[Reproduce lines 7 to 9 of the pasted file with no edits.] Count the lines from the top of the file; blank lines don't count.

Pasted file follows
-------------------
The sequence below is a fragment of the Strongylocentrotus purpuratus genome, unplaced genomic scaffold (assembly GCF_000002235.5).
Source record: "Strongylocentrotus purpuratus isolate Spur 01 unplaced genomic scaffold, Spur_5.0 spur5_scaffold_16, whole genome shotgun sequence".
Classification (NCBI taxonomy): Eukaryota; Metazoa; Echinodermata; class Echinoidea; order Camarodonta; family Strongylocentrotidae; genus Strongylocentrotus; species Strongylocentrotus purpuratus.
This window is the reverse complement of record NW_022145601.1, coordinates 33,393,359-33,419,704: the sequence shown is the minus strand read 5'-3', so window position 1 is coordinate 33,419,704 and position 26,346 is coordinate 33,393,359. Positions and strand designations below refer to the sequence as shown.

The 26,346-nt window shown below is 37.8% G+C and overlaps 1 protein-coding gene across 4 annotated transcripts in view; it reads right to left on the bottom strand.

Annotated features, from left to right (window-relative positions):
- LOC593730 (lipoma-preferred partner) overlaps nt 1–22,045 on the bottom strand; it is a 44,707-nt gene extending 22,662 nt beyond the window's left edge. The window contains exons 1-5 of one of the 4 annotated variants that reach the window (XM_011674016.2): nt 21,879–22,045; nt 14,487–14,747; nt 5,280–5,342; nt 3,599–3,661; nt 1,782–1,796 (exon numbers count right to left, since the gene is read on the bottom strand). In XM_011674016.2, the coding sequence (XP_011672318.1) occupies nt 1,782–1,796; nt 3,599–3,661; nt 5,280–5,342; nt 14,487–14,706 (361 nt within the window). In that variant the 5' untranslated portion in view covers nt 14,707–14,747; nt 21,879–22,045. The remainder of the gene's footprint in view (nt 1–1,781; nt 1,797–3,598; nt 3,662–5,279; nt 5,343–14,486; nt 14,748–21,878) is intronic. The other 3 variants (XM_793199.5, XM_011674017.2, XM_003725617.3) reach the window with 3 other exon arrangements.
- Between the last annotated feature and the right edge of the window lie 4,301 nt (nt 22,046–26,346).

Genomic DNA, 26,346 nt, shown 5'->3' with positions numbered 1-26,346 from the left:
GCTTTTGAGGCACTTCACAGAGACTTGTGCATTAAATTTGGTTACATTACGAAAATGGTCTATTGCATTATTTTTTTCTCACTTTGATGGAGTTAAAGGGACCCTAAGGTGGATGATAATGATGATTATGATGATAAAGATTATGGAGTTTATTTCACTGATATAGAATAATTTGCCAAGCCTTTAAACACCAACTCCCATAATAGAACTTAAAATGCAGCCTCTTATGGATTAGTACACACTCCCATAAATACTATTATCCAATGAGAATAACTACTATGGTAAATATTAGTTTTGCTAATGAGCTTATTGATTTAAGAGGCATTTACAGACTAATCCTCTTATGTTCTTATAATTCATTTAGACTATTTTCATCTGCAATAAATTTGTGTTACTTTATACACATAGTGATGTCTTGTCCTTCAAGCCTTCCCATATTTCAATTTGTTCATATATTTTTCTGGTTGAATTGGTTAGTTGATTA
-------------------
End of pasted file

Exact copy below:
- LOC593730 (lipoma-preferred partner) overlaps nt 1–22,045 on the bottom strand; it is a 44,707-nt gene extending 22,662 nt beyond the window's left edge. The window contains exons 1-5 of one of the 4 annotated variants that reach the window (XM_011674016.2): nt 21,879–22,045; nt 14,487–14,747; nt 5,280–5,342; nt 3,599–3,661; nt 1,782–1,796 (exon numbers count right to left, since the gene is read on the bottom strand). In XM_011674016.2, the coding sequence (XP_011672318.1) occupies nt 1,782–1,796; nt 3,599–3,661; nt 5,280–5,342; nt 14,487–14,706 (361 nt within the window). In that variant the 5' untranslated portion in view covers nt 14,707–14,747; nt 21,879–22,045. The remainder of the gene's footprint in view (nt 1–1,781; nt 1,797–3,598; nt 3,662–5,279; nt 5,343–14,486; nt 14,748–21,878) is intronic. The other 3 variants (XM_793199.5, XM_011674017.2, XM_003725617.3) reach the window with 3 other exon arrangements.
- Between the last annotated feature and the right edge of the window lie 4,301 nt (nt 22,046–26,346).

Genomic DNA, 26,346 nt, shown 5'->3' with positions numbered 1-26,346 from the left: